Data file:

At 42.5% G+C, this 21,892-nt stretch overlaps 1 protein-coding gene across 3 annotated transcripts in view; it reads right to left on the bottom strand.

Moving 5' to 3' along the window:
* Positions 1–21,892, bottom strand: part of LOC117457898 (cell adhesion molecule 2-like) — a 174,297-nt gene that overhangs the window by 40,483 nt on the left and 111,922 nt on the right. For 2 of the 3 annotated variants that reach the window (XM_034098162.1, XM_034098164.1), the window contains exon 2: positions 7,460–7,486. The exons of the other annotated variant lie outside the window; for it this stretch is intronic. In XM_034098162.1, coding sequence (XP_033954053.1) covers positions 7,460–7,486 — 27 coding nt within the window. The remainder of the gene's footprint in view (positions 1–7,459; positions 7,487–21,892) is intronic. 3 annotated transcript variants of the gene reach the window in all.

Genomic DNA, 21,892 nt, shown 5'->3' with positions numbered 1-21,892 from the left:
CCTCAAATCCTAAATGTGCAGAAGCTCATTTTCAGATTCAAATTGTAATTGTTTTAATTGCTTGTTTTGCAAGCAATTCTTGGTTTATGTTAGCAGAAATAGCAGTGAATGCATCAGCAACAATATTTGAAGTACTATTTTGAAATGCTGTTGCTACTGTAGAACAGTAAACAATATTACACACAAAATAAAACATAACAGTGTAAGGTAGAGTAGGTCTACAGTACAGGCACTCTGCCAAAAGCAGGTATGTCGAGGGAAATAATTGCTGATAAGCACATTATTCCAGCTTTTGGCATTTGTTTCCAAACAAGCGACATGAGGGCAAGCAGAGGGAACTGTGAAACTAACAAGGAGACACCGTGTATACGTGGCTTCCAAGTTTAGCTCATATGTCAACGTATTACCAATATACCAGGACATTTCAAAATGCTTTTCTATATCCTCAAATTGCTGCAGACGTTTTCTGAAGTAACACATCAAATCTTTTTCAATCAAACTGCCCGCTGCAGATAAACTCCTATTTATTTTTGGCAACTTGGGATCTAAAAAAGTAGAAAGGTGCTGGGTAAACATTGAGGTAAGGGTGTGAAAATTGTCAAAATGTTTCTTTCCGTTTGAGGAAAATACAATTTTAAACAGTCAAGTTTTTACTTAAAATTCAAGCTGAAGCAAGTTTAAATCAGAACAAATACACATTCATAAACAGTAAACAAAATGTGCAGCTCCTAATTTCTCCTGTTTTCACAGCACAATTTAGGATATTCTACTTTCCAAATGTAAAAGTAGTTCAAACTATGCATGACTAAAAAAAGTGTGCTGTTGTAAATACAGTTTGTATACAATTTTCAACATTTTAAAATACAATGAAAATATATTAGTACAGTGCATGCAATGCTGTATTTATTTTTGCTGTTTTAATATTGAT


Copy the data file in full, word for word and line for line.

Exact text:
At 42.5% G+C, this 21,892-nt stretch overlaps 1 protein-coding gene across 3 annotated transcripts in view; it reads right to left on the bottom strand.

Moving 5' to 3' along the window:
* Positions 1–21,892, bottom strand: part of LOC117457898 (cell adhesion molecule 2-like) — a 174,297-nt gene that overhangs the window by 40,483 nt on the left and 111,922 nt on the right. For 2 of the 3 annotated variants that reach the window (XM_034098162.1, XM_034098164.1), the window contains exon 2: positions 7,460–7,486. The exons of the other annotated variant lie outside the window; for it this stretch is intronic. In XM_034098162.1, coding sequence (XP_033954053.1) covers positions 7,460–7,486 — 27 coding nt within the window. The remainder of the gene's footprint in view (positions 1–7,459; positions 7,487–21,892) is intronic. 3 annotated transcript variants of the gene reach the window in all.

Genomic DNA, 21,892 nt, shown 5'->3' with positions numbered 1-21,892 from the left:
CCTCAAATCCTAAATGTGCAGAAGCTCATTTTCAGATTCAAATTGTAATTGTTTTAATTGCTTGTTTTGCAAGCAATTCTTGGTTTATGTTAGCAGAAATAGCAGTGAATGCATCAGCAACAATATTTGAAGTACTATTTTGAAATGCTGTTGCTACTGTAGAACAGTAAACAATATTACACACAAAATAAAACATAACAGTGTAAGGTAGAGTAGGTCTACAGTACAGGCACTCTGCCAAAAGCAGGTATGTCGAGGGAAATAATTGCTGATAAGCACATTATTCCAGCTTTTGGCATTTGTTTCCAAACAAGCGACATGAGGGCAAGCAGAGGGAACTGTGAAACTAACAAGGAGACACCGTGTATACGTGGCTTCCAAGTTTAGCTCATATGTCAACGTATTACCAATATACCAGGACATTTCAAAATGCTTTTCTATATCCTCAAATTGCTGCAGACGTTTTCTGAAGTAACACATCAAATCTTTTTCAATCAAACTGCCCGCTGCAGATAAACTCCTATTTATTTTTGGCAACTTGGGATCTAAAAAAGTAGAAAGGTGCTGGGTAAACATTGAGGTAAGGGTGTGAAAATTGTCAAAATGTTTCTTTCCGTTTGAGGAAAATACAATTTTAAACAGTCAAGTTTTTACTTAAAATTCAAGCTGAAGCAAGTTTAAATCAGAACAAATACACATTCATAAACAGTAAACAAAATGTGCAGCTCCTAATTTCTCCTGTTTTCACAGCACAATTTAGGATATTCTACTTTCCAAATGTAAAAGTAGTTCAAACTATGCATGACTAAAAAAAGTGTGCTGTTGTAAATACAGTTTGTATACAATTTTCAACATTTTAAAATACAATGAAAATATATTAGTACAGTGCATGCAATGCTGTATTTATTTTTGCTGTTTTAATATTGAT